When I imagine resurrecting loved ones, what makes me believe that even a perfectly preserved brain state is any more 'resurrection' than an overly sophisticated wind-up toy that happens to behave in ways that fulfill my desire for that loved one's company?

Nothing. It's just a question of definition, and social consensus hasn't set one yet. My answer is that, if the past version of said loved one would have considered this being as themselves, then I too can consider this being as them (at least in part).

When I imagine being resurrected "myself", how different from this 'me' can it be and still count?

Again, that's up to you - this is a question of what you desire, not of what reality is like. My quick answer is that the resurrected being must have all all the first order desires and values of my current self, as well as retention of key knowledge and memories, for me to consider it "myself". Any changes in desires and values must be changes which could potentially be brought about in my current self strictly via non-neurologically damaging experiences, for it to still be "me" (and I'd hesitate to define these mutable sorts of desires and values as "first order"). Additionally, the cognitive style must either be roughly similar to my current cognitive style, or superior to it, but not inferior in any major metric.

So basically, I define myself by my preferences ("utility function"? emotions?), my experiences("priors"?, memory, knowledge, acquired skill?), and my mental abilities ("rationality"?, innate talents, cognitive style?). I think "personality" is probably contained in those three...

comment by ialdabaoth · 2013-11-14T21:10:22.752Z · score: 1 (1 votes) · LW(p) · GW(p)

if the past version of said loved one would have considered this being as themselves, then I too can consider this being as them.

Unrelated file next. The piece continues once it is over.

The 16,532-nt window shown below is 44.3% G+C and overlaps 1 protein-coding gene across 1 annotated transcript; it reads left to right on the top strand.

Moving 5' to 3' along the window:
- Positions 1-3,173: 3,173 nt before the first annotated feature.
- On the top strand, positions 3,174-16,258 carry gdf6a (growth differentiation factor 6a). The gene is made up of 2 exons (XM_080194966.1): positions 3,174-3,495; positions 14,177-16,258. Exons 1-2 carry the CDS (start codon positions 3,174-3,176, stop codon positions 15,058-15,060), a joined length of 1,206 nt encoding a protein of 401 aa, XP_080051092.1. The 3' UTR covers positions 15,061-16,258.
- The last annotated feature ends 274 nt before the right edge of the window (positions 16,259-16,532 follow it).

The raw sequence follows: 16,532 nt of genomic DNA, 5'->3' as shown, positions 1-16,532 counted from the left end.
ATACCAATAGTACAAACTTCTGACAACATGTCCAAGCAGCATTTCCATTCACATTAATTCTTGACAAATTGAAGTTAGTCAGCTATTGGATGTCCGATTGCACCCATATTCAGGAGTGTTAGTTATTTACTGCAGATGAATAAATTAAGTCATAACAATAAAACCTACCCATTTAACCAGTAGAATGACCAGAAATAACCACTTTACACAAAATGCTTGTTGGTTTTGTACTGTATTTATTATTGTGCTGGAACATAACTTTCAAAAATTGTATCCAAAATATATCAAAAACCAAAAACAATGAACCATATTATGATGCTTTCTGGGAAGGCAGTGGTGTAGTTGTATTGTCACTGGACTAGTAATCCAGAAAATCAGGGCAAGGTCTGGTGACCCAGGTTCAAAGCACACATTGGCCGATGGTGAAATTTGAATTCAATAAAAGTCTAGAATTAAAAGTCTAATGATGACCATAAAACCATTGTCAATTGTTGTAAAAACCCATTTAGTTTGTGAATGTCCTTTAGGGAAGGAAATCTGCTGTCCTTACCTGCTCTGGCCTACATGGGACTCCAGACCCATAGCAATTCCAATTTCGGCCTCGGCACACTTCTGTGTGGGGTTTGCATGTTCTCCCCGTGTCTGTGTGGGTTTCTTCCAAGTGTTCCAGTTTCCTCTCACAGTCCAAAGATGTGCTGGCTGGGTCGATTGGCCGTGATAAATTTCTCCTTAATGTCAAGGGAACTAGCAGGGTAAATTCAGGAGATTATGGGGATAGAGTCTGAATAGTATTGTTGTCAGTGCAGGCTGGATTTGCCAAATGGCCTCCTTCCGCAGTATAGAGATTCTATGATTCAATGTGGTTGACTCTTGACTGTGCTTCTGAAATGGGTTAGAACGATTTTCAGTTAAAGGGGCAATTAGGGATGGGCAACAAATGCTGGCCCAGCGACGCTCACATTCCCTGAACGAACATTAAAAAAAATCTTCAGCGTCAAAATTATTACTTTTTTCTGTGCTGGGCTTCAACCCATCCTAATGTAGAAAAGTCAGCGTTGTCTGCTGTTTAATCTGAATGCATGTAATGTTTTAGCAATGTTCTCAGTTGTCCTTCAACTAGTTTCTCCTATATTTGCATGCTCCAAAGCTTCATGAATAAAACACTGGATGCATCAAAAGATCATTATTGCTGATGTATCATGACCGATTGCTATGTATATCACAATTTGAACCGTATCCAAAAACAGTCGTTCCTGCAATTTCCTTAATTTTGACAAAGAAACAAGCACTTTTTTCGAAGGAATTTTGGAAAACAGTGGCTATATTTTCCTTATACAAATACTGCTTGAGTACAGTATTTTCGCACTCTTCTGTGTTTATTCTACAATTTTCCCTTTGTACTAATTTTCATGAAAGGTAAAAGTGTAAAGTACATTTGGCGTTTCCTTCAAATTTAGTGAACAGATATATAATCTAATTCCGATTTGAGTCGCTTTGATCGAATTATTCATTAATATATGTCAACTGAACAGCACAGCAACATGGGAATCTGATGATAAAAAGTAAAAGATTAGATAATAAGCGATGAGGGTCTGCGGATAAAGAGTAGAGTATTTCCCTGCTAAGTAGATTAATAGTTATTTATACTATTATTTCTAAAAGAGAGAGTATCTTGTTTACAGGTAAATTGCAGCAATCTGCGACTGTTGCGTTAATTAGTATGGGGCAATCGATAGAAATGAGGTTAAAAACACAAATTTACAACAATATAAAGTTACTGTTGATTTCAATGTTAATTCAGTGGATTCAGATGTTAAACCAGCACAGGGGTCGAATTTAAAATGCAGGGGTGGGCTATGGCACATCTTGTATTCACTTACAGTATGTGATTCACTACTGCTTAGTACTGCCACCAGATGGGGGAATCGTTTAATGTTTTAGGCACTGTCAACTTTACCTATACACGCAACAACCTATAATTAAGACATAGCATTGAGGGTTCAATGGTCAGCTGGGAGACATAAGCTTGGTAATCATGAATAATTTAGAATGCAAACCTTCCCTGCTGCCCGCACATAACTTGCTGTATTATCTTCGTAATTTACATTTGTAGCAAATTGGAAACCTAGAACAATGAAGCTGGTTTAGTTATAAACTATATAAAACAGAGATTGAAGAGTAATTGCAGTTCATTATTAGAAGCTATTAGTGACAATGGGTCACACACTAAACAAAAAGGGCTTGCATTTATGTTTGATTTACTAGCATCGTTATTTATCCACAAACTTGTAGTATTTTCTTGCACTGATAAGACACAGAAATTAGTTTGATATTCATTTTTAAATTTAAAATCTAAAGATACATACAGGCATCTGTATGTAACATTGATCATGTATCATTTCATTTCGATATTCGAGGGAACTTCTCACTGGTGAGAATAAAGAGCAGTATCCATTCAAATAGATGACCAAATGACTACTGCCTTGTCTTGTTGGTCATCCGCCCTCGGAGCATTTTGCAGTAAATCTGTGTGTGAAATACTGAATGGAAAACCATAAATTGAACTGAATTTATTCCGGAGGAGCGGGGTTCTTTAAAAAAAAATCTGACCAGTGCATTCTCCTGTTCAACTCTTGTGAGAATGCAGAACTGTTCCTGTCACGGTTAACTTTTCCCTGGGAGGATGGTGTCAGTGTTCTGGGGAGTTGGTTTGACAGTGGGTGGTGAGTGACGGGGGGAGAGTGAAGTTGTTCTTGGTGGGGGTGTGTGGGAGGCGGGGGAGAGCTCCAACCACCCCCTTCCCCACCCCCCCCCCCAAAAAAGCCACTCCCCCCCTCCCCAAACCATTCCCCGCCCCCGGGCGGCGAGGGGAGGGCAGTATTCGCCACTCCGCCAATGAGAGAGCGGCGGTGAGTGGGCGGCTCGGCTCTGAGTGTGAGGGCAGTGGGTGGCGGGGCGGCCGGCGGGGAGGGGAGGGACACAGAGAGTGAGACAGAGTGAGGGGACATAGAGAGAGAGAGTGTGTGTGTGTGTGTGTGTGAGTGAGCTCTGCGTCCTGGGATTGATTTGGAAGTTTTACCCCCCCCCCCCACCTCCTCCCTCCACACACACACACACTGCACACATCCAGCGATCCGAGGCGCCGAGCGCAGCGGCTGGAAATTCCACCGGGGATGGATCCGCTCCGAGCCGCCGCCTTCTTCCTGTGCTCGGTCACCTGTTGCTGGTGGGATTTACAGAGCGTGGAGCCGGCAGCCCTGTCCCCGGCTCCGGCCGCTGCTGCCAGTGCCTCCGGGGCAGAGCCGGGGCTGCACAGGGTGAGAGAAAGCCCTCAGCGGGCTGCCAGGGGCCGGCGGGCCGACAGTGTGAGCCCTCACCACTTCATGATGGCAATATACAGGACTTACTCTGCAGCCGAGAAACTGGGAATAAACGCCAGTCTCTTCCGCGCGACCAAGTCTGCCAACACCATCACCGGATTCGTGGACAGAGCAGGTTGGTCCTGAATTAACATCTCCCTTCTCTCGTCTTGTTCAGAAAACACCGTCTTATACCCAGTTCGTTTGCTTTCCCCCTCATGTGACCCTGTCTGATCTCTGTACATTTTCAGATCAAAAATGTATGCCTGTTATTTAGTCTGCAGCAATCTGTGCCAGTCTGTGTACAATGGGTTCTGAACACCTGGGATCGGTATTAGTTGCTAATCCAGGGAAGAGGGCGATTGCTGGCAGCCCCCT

How do you distinguish this from "If I can convince myself that the past version of said loved one would have considered this being as themselves, then I too can consider this being as them"?

My answer is that the resurrected being must have all all the first order desires and values of my current self, as well as retention of a few key memories, for me to consider it "myself".

If that fails, but the so-called "resurrected" being BELIEVES it has all your first order desires and values, and BELIEVES it retains a few key memories, but this "you" is no longer there to verify that it does not, how is that different?

comment by passive_fist · 2013-11-14T21:33:04.433Z · score: 2 (2 votes) · LW(p) · GW(p)

How do you distinguish this from "If I can convince myself that the past version of said loved one would have considered this being as themselves, then I too can consider this being as them"?

You're missing the point. That's exactly what Ishaan is saying. We cannot make the distinction, therefore the answer to your question as it was phrased: "what makes me believe" is: "Nothing."

If that fails, but the so-called "resurrected" being BELIEVES it has all your first order desires and values, and BELIEVES it retains a few key memories, but this "you" is no longer there to verify that it does not, how is that different?

Here you're getting into questions about consciousness, and I don't believe we are at the level of understanding of it to be able to give a satisfactory answer. At the very least, I'd like a unified theory of everything before attempting to attack the consciousness question. The reason I'm saying this is because a lot of people seem to try to attack consciousness using quantum theory (Elezier included) but we don't even know if quantum theory is the fundamental theory of everything or just some approximation to a deeper theory.

comment by Ishaan · 2013-11-15T20:50:37.690Z · score: 2 (2 votes) · LW(p) · GW(p)

You're missing the point. That's exactly what Ishaan is saying. We cannot make the distinction, therefore the answer to your question as it was phrased: "what makes me believe" is: "Nothing."

Yes, confirming that this is a correct interpretation of what I was saying.

Here you're getting into questions about consciousness, and I don't believe we are at the level of understanding of it to be able to give a satisfactory answer. At the very least, I'd like a unified theory of everything before attempting to attack the consciousness question. The reason I'm saying this is because a lot of people seem to try to attack consciousness using quantum theory (Elezier included) but we don't even know if quantum theory is the fundamental theory of everything or just some approximation to a deeper theory.

This, however, makes me grumpy. I don't think we need to know physics before we understand consciousness. We merely need to pin down some definitions as to what we mean when we say conscious. Our definition should be sufficiently vague as to be applicable within a wide spectrum mathematical systems.